For both, there is a time of casual preparation, shifting into more intense preparation, right? At first, you’re like… yup. I’m going to run a marathon in 6 months. Or, oooh… I’m pregnant. I’m going to have a baby in 9ish months. You prepare by reading, going to doctor’s appointments, talking to your friends who are already mothers. And as the weeks move along, and your body adapts to the changes, you start to realize birth will be happening. For marathon training, you hopefully have friends you are training with. Maybe even coaches to help. At first, runs are fairly short and very manageable. And then suddenly, you are in the thick of training. You are nailing down your gear choices, making sure your shoe situation is in good shape, figuring out nutrition/hydration strategies for your long runs. You are spending hours on the weekends pounding the pavement. Preparing for both, your subconscious thoughts may occupy your dreams. And suddenly, race day is here. Birth day is here. You just hope that all the preparation you have done will get you through the culmination of your journey.

My friends who just ran Chicago know the challenges of having to shift race goals. They faced similar weather as in 2015, the year I ran this race. It started out fairly cool, so the elite runners didn’t have too much trouble. But back of the packers like me who started in the later corrals dealt with steadily rising temperatures, with weather advisories issued during the race. It was hot and humid in the last couple of hours, with temps well into the 80’s. In October! Not exactly how you wanted to run a major marathon. And this is what they faced. Thankfully, they all realized that the conditions were well beyond their control, and they adjusted their expectations.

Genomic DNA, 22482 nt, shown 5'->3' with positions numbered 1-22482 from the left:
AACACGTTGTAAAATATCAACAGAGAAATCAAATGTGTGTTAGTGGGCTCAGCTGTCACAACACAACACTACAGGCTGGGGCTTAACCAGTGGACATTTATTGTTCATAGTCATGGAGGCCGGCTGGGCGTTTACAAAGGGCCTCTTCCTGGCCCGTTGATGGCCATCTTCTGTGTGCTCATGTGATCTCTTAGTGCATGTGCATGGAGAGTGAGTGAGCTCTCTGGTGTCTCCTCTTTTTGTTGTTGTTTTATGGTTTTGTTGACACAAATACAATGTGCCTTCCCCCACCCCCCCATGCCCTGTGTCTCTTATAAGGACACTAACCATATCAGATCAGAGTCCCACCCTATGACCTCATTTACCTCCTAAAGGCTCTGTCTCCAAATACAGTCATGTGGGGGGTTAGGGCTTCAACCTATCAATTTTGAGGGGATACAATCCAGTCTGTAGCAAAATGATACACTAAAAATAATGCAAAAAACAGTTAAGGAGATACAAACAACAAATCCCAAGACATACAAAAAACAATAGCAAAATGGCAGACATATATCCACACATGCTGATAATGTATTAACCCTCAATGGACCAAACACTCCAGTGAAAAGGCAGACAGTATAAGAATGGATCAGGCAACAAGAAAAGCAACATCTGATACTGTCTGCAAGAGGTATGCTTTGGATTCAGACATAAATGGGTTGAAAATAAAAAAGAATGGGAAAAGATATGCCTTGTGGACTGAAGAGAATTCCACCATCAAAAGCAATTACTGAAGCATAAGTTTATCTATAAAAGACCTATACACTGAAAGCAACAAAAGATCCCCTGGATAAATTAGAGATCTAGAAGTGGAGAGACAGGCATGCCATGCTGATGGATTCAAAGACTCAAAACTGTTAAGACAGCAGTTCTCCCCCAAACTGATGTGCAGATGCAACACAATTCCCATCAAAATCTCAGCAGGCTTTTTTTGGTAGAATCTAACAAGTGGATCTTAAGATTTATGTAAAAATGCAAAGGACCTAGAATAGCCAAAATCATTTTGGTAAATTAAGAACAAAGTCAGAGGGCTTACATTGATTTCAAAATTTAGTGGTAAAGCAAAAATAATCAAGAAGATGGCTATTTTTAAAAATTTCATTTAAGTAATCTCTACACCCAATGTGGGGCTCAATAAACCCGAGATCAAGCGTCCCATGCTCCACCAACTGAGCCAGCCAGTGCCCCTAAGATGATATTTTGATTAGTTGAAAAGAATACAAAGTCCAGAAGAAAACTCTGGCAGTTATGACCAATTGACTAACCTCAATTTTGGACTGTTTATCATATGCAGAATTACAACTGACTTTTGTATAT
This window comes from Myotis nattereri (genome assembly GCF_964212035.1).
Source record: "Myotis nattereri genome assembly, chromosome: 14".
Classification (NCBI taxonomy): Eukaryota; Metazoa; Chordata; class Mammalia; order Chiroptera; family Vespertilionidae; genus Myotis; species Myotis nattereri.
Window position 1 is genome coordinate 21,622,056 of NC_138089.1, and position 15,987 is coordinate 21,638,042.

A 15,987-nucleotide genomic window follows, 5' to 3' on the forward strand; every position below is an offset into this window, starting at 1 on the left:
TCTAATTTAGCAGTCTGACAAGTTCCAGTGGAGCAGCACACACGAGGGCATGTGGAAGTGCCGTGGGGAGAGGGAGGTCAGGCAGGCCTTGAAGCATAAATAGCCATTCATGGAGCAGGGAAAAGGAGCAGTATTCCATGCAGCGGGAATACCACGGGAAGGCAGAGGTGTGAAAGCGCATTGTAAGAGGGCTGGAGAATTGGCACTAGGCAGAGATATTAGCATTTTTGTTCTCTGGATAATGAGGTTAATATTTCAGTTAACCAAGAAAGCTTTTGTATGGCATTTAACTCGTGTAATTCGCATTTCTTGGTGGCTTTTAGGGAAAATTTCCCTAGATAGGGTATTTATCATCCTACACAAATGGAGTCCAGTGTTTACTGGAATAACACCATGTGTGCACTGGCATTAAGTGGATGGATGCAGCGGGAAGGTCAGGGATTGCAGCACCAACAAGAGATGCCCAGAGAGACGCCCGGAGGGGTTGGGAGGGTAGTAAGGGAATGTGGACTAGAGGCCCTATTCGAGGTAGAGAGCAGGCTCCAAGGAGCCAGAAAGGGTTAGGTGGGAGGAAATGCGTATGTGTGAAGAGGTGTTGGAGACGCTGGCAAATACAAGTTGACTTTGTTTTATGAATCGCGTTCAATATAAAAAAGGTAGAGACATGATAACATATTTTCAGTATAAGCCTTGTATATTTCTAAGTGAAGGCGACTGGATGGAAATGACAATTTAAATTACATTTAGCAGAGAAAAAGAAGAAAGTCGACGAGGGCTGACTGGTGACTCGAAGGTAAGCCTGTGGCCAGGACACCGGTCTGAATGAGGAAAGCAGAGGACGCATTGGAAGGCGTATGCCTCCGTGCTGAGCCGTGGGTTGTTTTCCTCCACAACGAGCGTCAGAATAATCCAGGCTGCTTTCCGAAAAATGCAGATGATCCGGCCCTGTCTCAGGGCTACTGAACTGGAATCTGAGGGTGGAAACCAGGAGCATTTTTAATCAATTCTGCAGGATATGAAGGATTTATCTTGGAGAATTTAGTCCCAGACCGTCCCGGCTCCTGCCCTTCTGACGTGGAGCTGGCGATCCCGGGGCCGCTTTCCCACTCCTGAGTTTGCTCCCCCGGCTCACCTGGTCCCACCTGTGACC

My hope for every first time marathoner is to have perfect weather, great crowd support, friends and family along the route, no gear mishaps, and no wall to hit, meaning your nutrition/hydration plan was great. In all likelihood, however, you will have to navigate some obstacles along the way. Maybe it rains. Maybe it’s hot, and your water stops run out of water and/or cups. Maybe it’s freezing cold and ruthlessly windy. Maybe your partner has to bail on you because they aren’t feeling great, and suddenly you are running alone. Maybe you dropped gear early on that you wish you’d kept. All of these things have happened to me during a marathon. But in the end, I still want you to finish and get that medal. The race is just the last stage in the journey that began 6 months ago. You started to earn your prize the moment you signed up for the race. 

Interestingly, much like childbirth, the pain and challenge of the event will subside, and you may only have mostly good memories of this tremendous achievement. This will leave you with the nudge to do it all over again! Marathoners are a crazy bunch, indeed. 

With a few friends at the finish line of the Richmond Marathon in 2015.

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Have you ever run a marathon? To my fellow mother runner marathoners, can you identify with these thoughts and feelings? I ran a virtual marathon last weekend, and I’m already planning for my next! 

As always, I hope you all are safe and healthy.